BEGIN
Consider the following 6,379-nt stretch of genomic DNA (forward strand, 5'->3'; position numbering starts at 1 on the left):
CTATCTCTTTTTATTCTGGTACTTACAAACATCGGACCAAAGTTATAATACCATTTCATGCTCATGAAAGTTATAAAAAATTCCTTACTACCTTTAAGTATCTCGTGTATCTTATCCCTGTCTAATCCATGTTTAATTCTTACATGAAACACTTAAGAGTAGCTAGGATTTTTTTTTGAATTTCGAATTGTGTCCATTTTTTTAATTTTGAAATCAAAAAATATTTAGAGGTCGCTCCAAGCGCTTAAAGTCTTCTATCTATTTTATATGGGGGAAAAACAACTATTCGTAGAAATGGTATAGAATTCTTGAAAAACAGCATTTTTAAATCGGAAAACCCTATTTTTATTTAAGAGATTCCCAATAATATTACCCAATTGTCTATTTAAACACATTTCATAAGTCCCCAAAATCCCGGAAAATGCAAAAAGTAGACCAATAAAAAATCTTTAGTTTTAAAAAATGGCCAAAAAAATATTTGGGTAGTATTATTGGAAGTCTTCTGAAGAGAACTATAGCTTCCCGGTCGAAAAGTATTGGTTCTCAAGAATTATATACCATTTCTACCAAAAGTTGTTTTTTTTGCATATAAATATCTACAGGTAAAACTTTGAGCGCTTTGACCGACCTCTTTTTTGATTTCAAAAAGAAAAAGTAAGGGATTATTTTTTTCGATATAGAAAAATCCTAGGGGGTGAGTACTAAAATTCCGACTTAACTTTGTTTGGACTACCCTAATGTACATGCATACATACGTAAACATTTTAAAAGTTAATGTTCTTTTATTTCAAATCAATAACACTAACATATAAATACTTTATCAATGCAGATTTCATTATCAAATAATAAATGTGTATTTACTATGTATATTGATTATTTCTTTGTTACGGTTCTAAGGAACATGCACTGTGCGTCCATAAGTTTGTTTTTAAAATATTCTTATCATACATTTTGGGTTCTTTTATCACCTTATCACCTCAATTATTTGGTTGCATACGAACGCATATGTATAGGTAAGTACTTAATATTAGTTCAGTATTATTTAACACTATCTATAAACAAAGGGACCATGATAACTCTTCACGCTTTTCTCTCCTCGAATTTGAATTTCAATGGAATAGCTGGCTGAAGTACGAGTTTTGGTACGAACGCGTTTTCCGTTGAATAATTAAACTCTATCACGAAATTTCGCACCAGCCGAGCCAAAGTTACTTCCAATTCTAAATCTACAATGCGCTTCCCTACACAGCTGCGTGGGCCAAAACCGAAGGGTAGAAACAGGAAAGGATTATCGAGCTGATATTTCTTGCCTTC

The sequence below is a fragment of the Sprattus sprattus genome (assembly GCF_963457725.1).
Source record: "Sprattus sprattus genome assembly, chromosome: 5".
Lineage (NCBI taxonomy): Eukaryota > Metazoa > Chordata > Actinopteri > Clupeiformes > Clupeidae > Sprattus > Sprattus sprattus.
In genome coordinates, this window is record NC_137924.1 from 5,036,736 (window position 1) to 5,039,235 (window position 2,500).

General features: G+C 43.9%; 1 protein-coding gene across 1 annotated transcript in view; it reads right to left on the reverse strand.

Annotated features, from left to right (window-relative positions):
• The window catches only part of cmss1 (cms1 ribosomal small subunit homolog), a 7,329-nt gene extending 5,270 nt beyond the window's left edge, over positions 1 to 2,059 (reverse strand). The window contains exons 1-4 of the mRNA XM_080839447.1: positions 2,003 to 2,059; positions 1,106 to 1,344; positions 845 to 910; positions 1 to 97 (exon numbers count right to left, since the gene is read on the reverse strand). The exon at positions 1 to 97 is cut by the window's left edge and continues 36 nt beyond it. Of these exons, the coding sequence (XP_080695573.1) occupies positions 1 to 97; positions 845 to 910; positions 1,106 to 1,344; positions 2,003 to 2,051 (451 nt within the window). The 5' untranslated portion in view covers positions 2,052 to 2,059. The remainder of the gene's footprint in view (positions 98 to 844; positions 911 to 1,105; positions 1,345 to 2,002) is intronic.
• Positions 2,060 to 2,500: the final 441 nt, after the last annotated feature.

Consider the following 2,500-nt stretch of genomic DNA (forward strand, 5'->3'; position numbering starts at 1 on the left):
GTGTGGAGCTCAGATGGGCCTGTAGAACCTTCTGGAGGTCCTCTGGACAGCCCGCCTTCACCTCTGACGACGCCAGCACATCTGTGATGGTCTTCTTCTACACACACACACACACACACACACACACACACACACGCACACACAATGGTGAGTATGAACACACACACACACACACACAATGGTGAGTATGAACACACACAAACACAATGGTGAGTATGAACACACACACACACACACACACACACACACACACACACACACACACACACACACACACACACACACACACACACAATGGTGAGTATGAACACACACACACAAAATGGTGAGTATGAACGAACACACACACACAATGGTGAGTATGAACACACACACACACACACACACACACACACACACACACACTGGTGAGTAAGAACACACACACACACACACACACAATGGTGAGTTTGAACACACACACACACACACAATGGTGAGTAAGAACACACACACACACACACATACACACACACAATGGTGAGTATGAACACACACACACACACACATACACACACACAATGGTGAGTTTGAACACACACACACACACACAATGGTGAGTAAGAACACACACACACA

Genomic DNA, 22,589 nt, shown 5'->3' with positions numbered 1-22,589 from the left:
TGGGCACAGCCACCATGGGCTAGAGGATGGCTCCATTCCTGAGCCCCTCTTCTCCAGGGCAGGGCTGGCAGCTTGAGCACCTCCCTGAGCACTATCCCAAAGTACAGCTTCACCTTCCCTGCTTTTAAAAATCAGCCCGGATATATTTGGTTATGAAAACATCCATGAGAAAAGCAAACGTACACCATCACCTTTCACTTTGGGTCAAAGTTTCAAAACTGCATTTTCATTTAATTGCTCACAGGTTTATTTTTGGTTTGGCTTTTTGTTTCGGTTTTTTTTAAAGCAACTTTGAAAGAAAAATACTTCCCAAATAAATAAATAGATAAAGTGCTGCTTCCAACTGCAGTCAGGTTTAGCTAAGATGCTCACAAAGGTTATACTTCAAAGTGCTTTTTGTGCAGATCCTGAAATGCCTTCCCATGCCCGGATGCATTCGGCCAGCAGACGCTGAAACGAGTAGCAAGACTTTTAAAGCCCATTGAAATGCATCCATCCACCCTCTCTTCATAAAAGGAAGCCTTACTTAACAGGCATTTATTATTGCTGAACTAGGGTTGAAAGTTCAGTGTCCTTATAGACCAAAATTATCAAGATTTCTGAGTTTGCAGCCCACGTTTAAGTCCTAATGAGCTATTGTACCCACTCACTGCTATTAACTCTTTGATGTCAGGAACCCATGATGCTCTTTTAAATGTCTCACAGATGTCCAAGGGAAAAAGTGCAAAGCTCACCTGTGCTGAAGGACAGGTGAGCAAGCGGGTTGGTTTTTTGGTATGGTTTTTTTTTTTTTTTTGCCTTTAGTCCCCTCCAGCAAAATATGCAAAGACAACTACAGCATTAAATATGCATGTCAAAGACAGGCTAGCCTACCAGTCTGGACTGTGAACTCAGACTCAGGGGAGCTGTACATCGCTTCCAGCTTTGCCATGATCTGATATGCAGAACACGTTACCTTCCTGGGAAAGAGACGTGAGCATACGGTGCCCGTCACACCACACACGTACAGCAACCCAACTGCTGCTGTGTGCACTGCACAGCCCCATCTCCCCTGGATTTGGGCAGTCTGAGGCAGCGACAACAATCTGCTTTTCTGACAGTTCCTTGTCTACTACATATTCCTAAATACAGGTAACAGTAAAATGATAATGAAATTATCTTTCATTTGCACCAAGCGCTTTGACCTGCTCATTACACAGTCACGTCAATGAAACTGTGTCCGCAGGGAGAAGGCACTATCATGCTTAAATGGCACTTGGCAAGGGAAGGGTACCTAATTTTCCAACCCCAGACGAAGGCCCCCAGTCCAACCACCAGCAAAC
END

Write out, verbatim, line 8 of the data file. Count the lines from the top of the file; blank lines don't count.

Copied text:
Annotated features, from left to right (window-relative positions):